Not many people would welcome a recession, but we must ask if it is possible to continue with economic growth forever, especially now that Asia with it’s billions of people, has joined the party. As we have said before, our prosperity and our food supply has been built on finite fossil fuels, the use of which is causing climatic change. If we continue on the present path of continuous growth, we will be hit by energy, water and land shortages causing food supplies to peak and then go in to rapid decline.
We do have an alternative, but without public understanding, it would be unpopular.
We need to put a proper price on fossil fuels, reflecting their finite nature and damaging effect, by moving the tax burden from income and sale taxes to a massive carbon tax to encourage innovation and invention at the speed needed to transform our society to using the abundant solar energy reaching us each day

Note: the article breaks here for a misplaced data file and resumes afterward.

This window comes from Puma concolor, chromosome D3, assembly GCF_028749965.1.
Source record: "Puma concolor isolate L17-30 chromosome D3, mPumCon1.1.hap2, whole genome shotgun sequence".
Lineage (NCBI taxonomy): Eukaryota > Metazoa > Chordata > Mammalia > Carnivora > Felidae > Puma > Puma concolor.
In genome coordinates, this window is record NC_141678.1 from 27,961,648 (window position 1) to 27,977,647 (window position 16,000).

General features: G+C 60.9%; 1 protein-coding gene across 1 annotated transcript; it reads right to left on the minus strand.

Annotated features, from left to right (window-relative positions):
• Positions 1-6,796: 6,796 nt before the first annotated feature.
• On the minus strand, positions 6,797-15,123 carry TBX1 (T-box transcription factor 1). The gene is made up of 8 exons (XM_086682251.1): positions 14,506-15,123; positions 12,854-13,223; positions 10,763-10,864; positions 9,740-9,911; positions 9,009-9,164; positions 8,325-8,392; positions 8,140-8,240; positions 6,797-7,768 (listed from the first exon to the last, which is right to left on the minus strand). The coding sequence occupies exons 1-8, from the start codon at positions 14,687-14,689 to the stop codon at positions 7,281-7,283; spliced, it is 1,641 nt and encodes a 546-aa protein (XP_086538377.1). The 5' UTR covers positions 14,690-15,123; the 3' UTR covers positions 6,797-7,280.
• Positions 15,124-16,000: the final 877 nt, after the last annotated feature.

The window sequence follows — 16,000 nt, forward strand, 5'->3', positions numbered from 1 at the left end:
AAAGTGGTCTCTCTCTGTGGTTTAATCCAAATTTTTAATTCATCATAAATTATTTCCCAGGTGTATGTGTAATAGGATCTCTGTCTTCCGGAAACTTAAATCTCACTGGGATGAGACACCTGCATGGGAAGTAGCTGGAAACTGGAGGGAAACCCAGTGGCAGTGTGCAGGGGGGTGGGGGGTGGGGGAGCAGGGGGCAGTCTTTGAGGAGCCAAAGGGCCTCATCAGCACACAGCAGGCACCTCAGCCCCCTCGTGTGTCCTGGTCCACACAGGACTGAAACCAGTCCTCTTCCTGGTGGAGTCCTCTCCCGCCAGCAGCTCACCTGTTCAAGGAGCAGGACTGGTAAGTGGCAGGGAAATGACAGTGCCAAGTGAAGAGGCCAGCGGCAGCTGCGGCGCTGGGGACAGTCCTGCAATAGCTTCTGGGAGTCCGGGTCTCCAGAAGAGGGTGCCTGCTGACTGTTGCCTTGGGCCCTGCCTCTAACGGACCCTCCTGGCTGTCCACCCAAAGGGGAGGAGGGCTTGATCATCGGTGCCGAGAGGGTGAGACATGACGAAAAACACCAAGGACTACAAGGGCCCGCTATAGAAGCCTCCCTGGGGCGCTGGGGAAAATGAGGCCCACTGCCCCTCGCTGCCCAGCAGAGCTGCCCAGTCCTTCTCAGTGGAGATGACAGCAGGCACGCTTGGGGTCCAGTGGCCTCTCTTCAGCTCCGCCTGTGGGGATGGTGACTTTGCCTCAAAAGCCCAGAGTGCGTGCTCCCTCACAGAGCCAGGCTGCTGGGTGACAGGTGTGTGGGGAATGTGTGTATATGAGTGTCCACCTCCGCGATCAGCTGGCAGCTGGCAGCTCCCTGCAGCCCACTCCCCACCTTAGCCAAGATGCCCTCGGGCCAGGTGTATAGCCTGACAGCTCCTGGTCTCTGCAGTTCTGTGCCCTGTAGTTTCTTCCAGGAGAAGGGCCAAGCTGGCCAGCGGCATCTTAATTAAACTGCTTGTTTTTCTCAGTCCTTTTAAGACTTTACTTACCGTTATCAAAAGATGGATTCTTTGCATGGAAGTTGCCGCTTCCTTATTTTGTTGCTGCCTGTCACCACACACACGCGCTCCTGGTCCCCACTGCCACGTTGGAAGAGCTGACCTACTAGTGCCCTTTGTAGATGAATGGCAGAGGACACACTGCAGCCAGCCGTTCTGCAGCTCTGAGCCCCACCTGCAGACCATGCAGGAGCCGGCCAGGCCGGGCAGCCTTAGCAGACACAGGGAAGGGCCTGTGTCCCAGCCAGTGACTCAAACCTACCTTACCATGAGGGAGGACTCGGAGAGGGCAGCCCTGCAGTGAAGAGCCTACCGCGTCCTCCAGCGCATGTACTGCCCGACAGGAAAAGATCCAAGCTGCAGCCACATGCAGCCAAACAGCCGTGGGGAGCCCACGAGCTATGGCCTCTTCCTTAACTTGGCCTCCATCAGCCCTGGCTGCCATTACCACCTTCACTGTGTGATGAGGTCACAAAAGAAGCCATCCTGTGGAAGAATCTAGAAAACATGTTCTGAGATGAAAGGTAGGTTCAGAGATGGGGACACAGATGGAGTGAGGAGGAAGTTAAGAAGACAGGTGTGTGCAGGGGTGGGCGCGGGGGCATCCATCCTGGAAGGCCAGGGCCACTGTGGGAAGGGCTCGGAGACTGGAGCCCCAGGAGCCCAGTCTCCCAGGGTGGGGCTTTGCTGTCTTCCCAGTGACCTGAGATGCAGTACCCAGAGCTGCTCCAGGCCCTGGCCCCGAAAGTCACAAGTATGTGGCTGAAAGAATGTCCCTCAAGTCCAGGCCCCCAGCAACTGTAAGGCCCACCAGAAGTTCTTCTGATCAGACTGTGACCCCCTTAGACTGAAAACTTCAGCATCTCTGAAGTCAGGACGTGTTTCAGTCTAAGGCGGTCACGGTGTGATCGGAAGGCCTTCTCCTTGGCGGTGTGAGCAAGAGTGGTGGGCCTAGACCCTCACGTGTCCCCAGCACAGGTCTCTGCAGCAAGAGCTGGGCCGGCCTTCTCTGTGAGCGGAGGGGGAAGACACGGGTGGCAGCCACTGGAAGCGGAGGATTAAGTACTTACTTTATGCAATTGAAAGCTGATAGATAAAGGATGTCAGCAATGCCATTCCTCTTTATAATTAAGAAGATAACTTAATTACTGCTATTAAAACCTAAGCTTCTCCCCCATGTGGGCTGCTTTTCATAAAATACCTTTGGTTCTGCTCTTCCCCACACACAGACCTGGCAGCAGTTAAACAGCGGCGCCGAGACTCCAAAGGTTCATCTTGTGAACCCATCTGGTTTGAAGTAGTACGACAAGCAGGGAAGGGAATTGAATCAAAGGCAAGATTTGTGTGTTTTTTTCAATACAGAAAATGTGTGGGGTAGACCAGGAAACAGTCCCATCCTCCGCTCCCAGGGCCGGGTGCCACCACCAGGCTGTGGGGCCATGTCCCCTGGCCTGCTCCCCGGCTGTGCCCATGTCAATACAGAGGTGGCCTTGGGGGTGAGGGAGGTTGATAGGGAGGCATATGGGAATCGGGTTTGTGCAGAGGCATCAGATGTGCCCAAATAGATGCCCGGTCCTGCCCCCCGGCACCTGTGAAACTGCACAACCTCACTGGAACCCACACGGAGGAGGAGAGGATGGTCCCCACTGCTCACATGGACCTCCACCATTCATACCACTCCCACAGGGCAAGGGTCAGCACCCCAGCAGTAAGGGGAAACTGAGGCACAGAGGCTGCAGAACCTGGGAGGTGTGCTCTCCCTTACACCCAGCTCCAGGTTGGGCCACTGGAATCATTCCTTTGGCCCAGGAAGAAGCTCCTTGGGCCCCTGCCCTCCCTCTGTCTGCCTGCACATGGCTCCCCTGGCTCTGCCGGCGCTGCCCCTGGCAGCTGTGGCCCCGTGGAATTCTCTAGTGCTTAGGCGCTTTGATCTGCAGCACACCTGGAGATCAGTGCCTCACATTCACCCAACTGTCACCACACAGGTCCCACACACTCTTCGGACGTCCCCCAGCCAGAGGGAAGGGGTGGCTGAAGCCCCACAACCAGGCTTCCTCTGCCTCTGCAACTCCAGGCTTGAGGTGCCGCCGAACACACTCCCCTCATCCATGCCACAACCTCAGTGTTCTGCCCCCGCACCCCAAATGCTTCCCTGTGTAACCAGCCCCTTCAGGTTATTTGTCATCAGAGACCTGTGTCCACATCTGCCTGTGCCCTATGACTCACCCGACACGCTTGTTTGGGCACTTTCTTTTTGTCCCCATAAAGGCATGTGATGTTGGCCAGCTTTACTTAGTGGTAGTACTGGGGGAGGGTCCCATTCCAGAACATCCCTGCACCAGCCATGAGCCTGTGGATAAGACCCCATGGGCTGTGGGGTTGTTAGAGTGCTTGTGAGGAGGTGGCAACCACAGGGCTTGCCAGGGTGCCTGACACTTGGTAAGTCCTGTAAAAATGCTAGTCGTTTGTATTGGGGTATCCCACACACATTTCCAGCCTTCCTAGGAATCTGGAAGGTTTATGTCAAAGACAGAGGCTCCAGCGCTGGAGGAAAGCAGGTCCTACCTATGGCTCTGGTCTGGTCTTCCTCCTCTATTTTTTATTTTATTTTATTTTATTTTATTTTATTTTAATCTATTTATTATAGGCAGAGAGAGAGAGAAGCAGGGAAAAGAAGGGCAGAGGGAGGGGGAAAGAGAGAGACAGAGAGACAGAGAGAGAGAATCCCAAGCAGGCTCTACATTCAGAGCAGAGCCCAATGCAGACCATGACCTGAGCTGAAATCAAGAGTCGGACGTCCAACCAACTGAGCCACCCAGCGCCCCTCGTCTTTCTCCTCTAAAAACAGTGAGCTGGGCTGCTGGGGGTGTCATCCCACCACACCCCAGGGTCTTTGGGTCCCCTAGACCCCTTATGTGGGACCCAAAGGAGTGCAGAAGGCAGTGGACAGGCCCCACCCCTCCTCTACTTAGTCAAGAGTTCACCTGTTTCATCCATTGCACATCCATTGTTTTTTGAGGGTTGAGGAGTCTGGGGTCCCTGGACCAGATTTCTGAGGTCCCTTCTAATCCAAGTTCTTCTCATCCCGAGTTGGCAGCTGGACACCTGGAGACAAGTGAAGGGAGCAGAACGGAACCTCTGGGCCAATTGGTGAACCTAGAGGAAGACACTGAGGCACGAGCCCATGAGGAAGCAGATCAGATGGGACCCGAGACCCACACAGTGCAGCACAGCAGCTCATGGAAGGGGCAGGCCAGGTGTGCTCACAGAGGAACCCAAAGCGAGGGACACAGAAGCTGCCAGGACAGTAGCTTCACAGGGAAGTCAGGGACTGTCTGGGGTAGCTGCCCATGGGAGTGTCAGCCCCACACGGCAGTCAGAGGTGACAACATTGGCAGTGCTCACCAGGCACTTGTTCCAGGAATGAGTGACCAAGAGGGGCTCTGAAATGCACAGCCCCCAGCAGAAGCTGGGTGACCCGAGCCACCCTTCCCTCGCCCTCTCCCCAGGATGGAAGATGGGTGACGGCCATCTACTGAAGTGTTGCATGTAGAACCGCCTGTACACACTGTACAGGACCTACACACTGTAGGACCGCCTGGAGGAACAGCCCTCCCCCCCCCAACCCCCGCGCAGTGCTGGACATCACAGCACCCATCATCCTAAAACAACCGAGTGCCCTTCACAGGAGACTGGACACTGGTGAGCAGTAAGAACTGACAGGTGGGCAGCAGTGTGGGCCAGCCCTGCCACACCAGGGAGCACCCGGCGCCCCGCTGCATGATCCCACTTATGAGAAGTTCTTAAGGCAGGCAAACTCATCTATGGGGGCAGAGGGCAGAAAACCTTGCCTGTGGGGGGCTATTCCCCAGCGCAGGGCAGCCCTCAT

New industries need to spring up to provide goods that use much less energy and other resources, and to collect much more solar energy through water, wind, photovoltaic panels and the plant leaf.
The present recession has caused a very small reduction in oil consumption. It will be tragic if we quickly go back to rapid growth in consumption of all recources until disaster hits.